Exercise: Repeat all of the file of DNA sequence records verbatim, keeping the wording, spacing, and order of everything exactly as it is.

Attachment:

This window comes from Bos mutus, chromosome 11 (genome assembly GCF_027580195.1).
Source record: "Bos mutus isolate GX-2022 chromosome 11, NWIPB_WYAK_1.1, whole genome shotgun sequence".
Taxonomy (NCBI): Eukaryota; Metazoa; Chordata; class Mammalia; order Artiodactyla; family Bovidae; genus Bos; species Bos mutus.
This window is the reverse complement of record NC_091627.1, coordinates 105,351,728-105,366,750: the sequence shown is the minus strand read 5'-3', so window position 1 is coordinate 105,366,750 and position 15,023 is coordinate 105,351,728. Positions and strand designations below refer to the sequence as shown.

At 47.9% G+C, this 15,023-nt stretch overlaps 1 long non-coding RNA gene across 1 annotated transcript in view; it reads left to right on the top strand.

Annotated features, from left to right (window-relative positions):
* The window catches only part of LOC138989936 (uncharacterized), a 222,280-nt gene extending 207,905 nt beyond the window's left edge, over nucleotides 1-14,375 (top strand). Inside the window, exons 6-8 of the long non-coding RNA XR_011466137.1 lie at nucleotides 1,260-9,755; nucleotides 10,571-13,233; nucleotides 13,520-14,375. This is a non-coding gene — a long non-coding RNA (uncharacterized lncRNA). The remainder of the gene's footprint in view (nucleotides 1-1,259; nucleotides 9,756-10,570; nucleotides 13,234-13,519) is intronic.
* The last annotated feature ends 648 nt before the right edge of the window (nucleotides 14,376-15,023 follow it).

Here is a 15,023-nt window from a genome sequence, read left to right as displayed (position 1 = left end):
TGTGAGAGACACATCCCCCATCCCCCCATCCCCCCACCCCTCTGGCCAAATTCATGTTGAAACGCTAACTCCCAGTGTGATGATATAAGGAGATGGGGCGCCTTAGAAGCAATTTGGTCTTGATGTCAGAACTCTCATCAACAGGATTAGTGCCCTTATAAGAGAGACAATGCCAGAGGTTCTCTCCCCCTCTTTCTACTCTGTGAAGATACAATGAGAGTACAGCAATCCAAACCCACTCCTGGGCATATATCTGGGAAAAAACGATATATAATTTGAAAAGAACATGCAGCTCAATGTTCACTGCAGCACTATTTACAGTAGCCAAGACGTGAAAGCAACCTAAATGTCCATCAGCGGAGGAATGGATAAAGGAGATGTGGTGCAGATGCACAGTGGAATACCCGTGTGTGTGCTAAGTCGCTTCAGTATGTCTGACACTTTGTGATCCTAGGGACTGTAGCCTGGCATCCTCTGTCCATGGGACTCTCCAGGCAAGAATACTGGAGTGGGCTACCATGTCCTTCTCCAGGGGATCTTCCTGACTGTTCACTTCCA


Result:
This window comes from Bos mutus, chromosome 11 (genome assembly GCF_027580195.1).
Source record: "Bos mutus isolate GX-2022 chromosome 11, NWIPB_WYAK_1.1, whole genome shotgun sequence".
Taxonomy (NCBI): Eukaryota; Metazoa; Chordata; class Mammalia; order Artiodactyla; family Bovidae; genus Bos; species Bos mutus.
This window is the reverse complement of record NC_091627.1, coordinates 105,351,728-105,366,750: the sequence shown is the minus strand read 5'-3', so window position 1 is coordinate 105,366,750 and position 15,023 is coordinate 105,351,728. Positions and strand designations below refer to the sequence as shown.

At 47.9% G+C, this 15,023-nt stretch overlaps 1 long non-coding RNA gene across 1 annotated transcript in view; it reads left to right on the top strand.

Annotated features, from left to right (window-relative positions):
* The window catches only part of LOC138989936 (uncharacterized), a 222,280-nt gene extending 207,905 nt beyond the window's left edge, over nucleotides 1-14,375 (top strand). Inside the window, exons 6-8 of the long non-coding RNA XR_011466137.1 lie at nucleotides 1,260-9,755; nucleotides 10,571-13,233; nucleotides 13,520-14,375. This is a non-coding gene — a long non-coding RNA (uncharacterized lncRNA). The remainder of the gene's footprint in view (nucleotides 1-1,259; nucleotides 9,756-10,570; nucleotides 13,234-13,519) is intronic.
* The last annotated feature ends 648 nt before the right edge of the window (nucleotides 14,376-15,023 follow it).

Here is a 15,023-nt window from a genome sequence, read left to right as displayed (position 1 = left end):
TGTGAGAGACACATCCCCCATCCCCCCATCCCCCCACCCCTCTGGCCAAATTCATGTTGAAACGCTAACTCCCAGTGTGATGATATAAGGAGATGGGGCGCCTTAGAAGCAATTTGGTCTTGATGTCAGAACTCTCATCAACAGGATTAGTGCCCTTATAAGAGAGACAATGCCAGAGGTTCTCTCCCCCTCTTTCTACTCTGTGAAGATACAATGAGAGTACAGCAATCCAAACCCACTCCTGGGCATATATCTGGGAAAAAACGATATATAATTTGAAAAGAACATGCAGCTCAATGTTCACTGCAGCACTATTTACAGTAGCCAAGACGTGAAAGCAACCTAAATGTCCATCAGCGGAGGAATGGATAAAGGAGATGTGGTGCAGATGCACAGTGGAATACCCGTGTGTGTGCTAAGTCGCTTCAGTATGTCTGACACTTTGTGATCCTAGGGACTGTAGCCTGGCATCCTCTGTCCATGGGACTCTCCAGGCAAGAATACTGGAGTGGGCTACCATGTCCTTCTCCAGGGGATCTTCCTGACTGTTCACTTCCA